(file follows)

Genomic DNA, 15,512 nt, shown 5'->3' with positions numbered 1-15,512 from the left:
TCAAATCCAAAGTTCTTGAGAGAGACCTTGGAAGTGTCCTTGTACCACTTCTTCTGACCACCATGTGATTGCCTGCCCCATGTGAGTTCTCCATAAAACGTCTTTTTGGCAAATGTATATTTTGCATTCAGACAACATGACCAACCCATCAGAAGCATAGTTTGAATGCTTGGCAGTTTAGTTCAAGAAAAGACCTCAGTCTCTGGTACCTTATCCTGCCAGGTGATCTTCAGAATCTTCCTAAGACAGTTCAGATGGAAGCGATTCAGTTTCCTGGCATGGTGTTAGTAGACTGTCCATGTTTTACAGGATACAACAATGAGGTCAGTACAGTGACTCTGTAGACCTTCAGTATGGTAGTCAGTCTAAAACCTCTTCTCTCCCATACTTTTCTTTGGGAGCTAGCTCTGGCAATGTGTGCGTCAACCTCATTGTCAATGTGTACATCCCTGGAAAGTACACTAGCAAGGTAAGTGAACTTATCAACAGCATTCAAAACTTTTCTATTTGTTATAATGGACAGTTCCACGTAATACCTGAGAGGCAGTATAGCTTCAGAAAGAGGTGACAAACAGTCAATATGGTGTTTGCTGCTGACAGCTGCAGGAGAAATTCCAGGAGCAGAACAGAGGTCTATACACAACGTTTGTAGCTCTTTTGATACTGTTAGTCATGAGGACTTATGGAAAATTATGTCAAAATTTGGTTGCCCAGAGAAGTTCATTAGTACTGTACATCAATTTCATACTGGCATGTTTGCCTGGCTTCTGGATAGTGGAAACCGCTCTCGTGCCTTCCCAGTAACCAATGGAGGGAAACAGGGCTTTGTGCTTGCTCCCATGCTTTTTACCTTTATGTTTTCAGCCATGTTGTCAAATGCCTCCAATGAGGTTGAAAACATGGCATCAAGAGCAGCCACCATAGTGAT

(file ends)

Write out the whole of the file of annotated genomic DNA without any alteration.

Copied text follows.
Genomic DNA, 15,512 nt, shown 5'->3' with positions numbered 1-15,512 from the left:
TCAAATCCAAAGTTCTTGAGAGAGACCTTGGAAGTGTCCTTGTACCACTTCTTCTGACCACCATGTGATTGCCTGCCCCATGTGAGTTCTCCATAAAACGTCTTTTTGGCAAATGTATATTTTGCATTCAGACAACATGACCAACCCATCAGAAGCATAGTTTGAATGCTTGGCAGTTTAGTTCAAGAAAAGACCTCAGTCTCTGGTACCTTATCCTGCCAGGTGATCTTCAGAATCTTCCTAAGACAGTTCAGATGGAAGCGATTCAGTTTCCTGGCATGGTGTTAGTAGACTGTCCATGTTTTACAGGATACAACAATGAGGTCAGTACAGTGACTCTGTAGACCTTCAGTATGGTAGTCAGTCTAAAACCTCTTCTCTCCCATACTTTTCTTTGGGAGCTAGCTCTGGCAATGTGTGCGTCAACCTCATTGTCAATGTGTACATCCCTGGAAAGTACACTAGCAAGGTAAGTGAACTTATCAACAGCATTCAAAACTTTTCTATTTGTTATAATGGACAGTTCCACGTAATACCTGAGAGGCAGTATAGCTTCAGAAAGAGGTGACAAACAGTCAATATGGTGTTTGCTGCTGACAGCTGCAGGAGAAATTCCAGGAGCAGAACAGAGGTCTATACACAACGTTTGTAGCTCTTTTGATACTGTTAGTCATGAGGACTTATGGAAAATTATGTCAAAATTTGGTTGCCCAGAGAAGTTCATTAGTACTGTACATCAATTTCATACTGGCATGTTTGCCTGGCTTCTGGATAGTGGAAACCGCTCTCGTGCCTTCCCAGTAACCAATGGAGGGAAACAGGGCTTTGTGCTTGCTCCCATGCTTTTTACCTTTATGTTTTCAGCCATGTTGTCAAATGCCTCCAATGAGGTTGAAAACATGGCATCAAGAGCAGCCACCATAGTGAT